A Chula Vista mom turns detective to track down the hit-and-run driver who gave her bike-riding son a fake name and address after crashing into him.
San Diego officials accept most of the recommendations in the ambitious plan presented by the city’s Bicycle Advisory Committee, agreeing with 25 of the 32 proposals.
A former BMX champ is rebuilding his life after addiction and prison, and helping at-risk Fresno middle school students pedal their way to a better attitude.
A ten-year old Washington kid credits his new Mohawk-style helmet with saving his life in a crash.
Colorado land managers are struggling to deal with ebikes on mountain trails, where they are often banned — and easy to spot, since they go uphill faster than non-motorized riders.
A writer drives 1,000 miles to ride the legendary singletrack on the 100-mile Maah Daah Hey Trail in North Dakota.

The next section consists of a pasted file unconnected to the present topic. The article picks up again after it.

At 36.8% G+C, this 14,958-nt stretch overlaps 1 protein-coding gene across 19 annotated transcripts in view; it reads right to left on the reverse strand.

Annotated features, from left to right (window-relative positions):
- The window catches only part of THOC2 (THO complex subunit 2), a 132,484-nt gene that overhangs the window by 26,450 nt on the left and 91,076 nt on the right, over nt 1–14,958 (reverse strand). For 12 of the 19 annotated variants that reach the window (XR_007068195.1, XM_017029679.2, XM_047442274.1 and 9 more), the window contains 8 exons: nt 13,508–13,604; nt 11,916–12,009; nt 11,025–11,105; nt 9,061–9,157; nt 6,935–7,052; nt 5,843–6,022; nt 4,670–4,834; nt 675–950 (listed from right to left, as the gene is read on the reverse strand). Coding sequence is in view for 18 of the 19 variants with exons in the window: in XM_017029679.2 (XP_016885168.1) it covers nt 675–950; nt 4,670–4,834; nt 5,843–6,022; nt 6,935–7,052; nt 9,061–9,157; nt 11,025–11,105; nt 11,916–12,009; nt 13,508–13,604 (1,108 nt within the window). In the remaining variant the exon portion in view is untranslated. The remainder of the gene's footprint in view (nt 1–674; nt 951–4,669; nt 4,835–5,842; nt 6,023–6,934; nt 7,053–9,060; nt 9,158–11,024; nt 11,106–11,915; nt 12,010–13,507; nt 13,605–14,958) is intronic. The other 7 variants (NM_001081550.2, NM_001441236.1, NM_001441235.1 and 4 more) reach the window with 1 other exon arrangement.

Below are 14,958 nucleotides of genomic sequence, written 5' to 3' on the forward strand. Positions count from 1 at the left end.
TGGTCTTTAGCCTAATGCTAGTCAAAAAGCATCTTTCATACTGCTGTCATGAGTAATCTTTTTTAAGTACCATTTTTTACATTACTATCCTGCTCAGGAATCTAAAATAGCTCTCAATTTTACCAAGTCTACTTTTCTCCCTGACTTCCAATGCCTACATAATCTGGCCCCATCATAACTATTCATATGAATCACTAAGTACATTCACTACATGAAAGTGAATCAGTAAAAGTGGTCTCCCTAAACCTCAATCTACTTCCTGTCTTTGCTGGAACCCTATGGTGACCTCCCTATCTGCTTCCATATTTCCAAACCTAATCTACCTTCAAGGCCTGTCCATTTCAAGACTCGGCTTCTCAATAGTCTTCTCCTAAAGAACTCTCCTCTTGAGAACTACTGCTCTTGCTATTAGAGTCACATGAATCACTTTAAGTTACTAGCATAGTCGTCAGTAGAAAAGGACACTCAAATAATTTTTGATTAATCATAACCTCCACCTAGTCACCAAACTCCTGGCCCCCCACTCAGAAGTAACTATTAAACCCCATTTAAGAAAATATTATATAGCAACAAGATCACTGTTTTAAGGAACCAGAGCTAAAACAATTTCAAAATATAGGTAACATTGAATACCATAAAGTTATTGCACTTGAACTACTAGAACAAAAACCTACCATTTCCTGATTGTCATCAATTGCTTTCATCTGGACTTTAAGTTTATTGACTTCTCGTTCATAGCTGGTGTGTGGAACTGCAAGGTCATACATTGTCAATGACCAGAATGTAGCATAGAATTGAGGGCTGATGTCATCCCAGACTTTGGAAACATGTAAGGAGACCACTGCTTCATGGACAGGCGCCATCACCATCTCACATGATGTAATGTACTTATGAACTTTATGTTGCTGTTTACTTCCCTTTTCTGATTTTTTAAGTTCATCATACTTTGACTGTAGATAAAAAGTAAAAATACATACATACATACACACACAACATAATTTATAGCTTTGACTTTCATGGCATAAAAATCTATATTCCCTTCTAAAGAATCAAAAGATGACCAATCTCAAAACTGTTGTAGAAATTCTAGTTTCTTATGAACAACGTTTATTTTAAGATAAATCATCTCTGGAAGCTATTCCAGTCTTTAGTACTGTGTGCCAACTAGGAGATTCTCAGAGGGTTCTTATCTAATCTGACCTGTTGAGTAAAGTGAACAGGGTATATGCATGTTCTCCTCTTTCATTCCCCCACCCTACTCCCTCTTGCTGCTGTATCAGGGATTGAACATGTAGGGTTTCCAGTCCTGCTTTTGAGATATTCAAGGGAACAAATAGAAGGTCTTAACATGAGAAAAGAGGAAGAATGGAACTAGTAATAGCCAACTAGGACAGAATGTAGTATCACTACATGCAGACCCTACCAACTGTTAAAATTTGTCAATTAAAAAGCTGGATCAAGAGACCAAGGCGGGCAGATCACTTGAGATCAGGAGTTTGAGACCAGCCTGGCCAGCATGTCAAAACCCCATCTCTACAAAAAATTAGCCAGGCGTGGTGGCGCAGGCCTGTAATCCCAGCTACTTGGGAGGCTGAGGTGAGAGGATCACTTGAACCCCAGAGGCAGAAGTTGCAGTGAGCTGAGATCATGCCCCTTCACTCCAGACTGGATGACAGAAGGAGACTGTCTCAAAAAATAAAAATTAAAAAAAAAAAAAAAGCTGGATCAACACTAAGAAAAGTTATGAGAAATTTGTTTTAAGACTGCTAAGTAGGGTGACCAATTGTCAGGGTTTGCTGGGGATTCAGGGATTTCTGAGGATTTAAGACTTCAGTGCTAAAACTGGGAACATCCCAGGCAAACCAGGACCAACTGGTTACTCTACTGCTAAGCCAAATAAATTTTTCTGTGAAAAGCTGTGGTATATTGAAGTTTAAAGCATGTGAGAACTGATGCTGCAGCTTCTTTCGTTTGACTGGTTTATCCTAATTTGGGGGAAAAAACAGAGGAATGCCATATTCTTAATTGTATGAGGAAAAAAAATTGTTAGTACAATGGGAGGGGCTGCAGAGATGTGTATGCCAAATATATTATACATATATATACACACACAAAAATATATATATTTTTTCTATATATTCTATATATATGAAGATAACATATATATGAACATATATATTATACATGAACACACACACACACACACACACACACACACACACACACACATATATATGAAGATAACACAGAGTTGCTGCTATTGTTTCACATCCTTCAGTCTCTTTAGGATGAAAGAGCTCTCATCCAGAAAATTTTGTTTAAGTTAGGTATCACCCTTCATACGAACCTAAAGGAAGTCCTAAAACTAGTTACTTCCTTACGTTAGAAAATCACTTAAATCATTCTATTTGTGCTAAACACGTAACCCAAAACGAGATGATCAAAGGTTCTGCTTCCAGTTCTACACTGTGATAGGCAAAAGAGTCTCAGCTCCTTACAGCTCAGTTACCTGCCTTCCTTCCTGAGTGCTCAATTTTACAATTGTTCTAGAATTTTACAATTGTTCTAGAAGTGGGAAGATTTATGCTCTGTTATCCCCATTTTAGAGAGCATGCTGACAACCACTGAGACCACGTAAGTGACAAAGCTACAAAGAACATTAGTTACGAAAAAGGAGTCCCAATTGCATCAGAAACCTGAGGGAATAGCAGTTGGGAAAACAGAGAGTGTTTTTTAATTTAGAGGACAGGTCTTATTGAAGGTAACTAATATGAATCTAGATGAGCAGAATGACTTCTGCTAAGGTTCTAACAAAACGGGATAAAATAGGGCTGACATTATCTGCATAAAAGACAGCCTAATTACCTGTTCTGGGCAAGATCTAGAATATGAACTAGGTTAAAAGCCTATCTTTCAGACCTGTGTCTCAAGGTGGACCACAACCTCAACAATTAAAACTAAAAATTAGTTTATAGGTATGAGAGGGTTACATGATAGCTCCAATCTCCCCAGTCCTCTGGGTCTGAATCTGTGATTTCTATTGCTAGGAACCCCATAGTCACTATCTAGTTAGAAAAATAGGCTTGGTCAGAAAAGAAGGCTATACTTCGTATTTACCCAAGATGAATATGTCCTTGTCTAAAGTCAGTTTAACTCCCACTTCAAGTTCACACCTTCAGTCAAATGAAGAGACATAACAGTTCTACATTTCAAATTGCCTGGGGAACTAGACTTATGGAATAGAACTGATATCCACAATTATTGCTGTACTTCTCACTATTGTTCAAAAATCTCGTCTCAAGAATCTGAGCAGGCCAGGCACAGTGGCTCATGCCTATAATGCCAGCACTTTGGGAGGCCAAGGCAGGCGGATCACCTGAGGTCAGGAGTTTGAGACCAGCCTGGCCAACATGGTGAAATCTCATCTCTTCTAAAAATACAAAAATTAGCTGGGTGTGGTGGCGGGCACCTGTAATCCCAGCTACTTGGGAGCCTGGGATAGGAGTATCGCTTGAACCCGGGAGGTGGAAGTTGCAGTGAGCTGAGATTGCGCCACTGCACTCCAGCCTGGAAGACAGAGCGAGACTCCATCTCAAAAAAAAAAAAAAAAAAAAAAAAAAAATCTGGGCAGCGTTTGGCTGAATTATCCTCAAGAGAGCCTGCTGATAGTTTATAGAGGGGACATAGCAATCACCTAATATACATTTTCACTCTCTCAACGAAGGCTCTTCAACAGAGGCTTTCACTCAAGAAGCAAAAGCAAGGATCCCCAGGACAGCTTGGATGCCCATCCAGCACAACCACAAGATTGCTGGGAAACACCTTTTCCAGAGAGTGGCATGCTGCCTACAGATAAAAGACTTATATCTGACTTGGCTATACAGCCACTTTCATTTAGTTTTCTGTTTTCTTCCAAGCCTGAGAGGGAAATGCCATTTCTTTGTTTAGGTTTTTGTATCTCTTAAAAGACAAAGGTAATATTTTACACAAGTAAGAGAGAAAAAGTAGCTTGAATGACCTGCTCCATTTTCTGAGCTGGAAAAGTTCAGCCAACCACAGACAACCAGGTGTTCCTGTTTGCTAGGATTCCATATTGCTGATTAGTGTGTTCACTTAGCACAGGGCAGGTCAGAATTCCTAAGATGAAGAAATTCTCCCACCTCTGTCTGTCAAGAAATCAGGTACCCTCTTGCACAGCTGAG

The war on bikes continues, as a Denton TX driver apparently gets away with brake-checking a bicyclist.
Houston police promise to start enforcing the city’s three-foot passing law after writing less than three dozen tickets in 30 months. Maybe we can get them to come up here and enforce California’s three-foot law, since no one here seems to want to do it.
When a bighearted Michigan kid won a new mountain bike, he turned around and gave it to someone who needed it more.
A Staten Island website says don’t bother with Vision Zero, because bicycling fatalities have remained stable in recent years, despite a dramatic increase in ridership. And because bike riders break the law.
Illegal rental bike vendors are hustling tourists away from the only legal bicycle vendor in New York’s Central Park.